Upon arrival, visitors are customarily presented with a garland of flowers such as Tiare Maori (gardenia – the national flower) to wear around their necks. Another spectacular native flower is the hibiscus, referred to by the Cook Islanders as ‘Kaute.’ The wild hibiscus bark is used to create the amazing dancing costumes of the islanders, who are regarded as world leaders.

The spectacular beauty of the ‘flamboyant,’ or ‘flame tree’ is legendary. While primarily a native of South America, in their hime land they are much smaller than the magnificent specimens found in the Cook Islands.These striking, widely photographed crimson trees provide colorful landscaping throughout the islands.

Several plants and flowers on the Cook Islands are not just beautiful to look at. Many have traditional medicinal uses, most notably the Noni plant whose roots and leaves are used by herbalists in treating a wide array of ailments, including diabetes, high blood pressure, arthritis, and more.

Noni juice is now being mass cultivated on Rarotonga for export around the world and is regarded as natures wonder-product for the health properties it delivers.

A BIRDS-EYE VIEW

The Cook Islands is blessed, much like New Zealand, with no native poisonous creatures or predatory animals – other than what you might find offshore! But there are a number of unusual and rare birds, which are not found elsewhere and of four original native birds species not found elsewhere, all bar one are now extinct.

There are few birds on the islands; most are in the hills of Rarotonga. Many birds have been driven out by the frequently obnoxious mynah bird, (called Gudgeon’s Revenge, after the Englishman who brought them to the Cooks in an effort to get rid of some of the insect population).

Among endemic birds are the cave-dwelling Atiu Swiftlet, the chattering Kingfisher of Atiu and Mauke and the rare Mangaia kingfisher. The Rarotonga Flycatcher, or Kakerori, is found only on a limited area of that island and is slowly making a comeback from the endangered species list.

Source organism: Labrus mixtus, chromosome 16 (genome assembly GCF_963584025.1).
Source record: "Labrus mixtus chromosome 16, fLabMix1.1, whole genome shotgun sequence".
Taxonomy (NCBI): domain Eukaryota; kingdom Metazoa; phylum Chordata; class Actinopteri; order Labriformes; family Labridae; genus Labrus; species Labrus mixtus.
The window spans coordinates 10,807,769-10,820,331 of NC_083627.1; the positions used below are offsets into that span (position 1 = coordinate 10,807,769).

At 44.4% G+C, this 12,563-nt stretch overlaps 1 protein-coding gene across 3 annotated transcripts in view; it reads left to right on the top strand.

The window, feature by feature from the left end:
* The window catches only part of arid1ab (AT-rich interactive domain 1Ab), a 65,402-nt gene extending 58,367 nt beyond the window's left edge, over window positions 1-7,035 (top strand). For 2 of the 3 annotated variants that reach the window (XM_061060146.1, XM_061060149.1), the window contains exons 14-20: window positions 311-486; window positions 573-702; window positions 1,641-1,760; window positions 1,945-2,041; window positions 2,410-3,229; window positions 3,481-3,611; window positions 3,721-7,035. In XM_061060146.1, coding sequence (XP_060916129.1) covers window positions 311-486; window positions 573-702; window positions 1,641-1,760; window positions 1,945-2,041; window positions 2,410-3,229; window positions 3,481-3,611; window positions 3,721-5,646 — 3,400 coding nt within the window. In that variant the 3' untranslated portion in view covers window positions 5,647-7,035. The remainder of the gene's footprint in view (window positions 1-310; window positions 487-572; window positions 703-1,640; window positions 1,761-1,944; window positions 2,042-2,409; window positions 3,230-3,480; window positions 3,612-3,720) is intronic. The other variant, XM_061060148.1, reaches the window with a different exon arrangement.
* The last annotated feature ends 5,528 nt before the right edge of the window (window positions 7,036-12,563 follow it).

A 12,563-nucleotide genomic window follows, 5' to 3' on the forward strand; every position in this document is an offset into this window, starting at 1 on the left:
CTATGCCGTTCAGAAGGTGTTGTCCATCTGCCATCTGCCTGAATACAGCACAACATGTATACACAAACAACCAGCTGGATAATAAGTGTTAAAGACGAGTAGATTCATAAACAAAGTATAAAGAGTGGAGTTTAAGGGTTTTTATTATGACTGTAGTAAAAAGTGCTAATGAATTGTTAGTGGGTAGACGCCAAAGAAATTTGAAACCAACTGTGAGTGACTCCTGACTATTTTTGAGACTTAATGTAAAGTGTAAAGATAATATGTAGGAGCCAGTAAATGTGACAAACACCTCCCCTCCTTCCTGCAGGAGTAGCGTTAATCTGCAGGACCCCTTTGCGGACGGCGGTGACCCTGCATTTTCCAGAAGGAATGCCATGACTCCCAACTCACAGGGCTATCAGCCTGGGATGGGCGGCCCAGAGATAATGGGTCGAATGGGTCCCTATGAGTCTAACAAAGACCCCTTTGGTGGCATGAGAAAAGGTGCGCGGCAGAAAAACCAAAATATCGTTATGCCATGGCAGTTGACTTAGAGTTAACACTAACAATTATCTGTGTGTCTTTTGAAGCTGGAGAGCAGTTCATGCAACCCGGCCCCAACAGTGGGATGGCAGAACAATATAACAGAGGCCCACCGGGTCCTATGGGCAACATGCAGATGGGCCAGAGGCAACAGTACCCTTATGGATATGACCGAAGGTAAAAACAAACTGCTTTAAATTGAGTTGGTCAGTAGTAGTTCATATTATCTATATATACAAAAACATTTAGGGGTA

The Kakerori was until recently on the verge of extinction. Due to the efforts of the Kakerori Recovery Program, a population increase from 29 birds in 1989 to 140 in 1997 was documented, so it is now making a comeback.

The only mammals considered native are Pacific fruit bats, which are found only on Mangaia and Rarotonga. As with most islands of the South Pacific, rats and pigs were introduced when European explorers arrived.

The waters around the islands are swarming with parrot-fish, sea cucumbers and humpback whales, among others.

Although still vulnerable, the tiny Rarotongan Flycatcher, known locally as the Kakerori, now number around 240 adults and is off the critically endangered list. In 1989, a survey found only 29 of the birds in Rarotonga.

The birds are found only in the native bushland of Takitumu in the southern part of Rarotonga. To better manage the Kakerori habitat and strengthen the birds’ conservation, landowners and conservationists set up the Takitumu Conservation Area (TCA) programme.

The efforts of that small group of people have now been internationally recognised.

 

RELIGIOUS OBSERVANCE Many Cook Islanders are Christians and Sundaysis regarded island-wide as a day of rest.  You will find very few shops or tourist activities open on a Sunday, other than petrol stations and half a dozen restaurants.

DRESS While the Cook Islands are informal and the dress is casual, it is recommended that very brief attire such as bikinis not be worn in shopping areas or public places outside of the beach and resorts, as it may cause offence in some places.

TIPPING Tipping is not a custom in the Cook Islands.

DRIVING Driving is on the left-hand side of the road. Cars and motor scooters can be rented but all drivers must have a current Cook Islands license — this costs US$6.50 (NZ$10), is a great souvenir and an even better tax-raising device for the Cook Islands Government.

The test itself is better seen as a formality and very few people have ever failed it!

Motorbikes are also available to rent. There is no helmet law, but we certainly recommend wearing one.

VACCINATIONS There are no vaccination requirements.

WATER AND ELECTRICITY Voltage is 220 AC/50 cycle, the same as New Zealand and Australia. In some cases, a two pin adapter may be required. Some hotels and motels have provisions for 110 volt AC electric razors.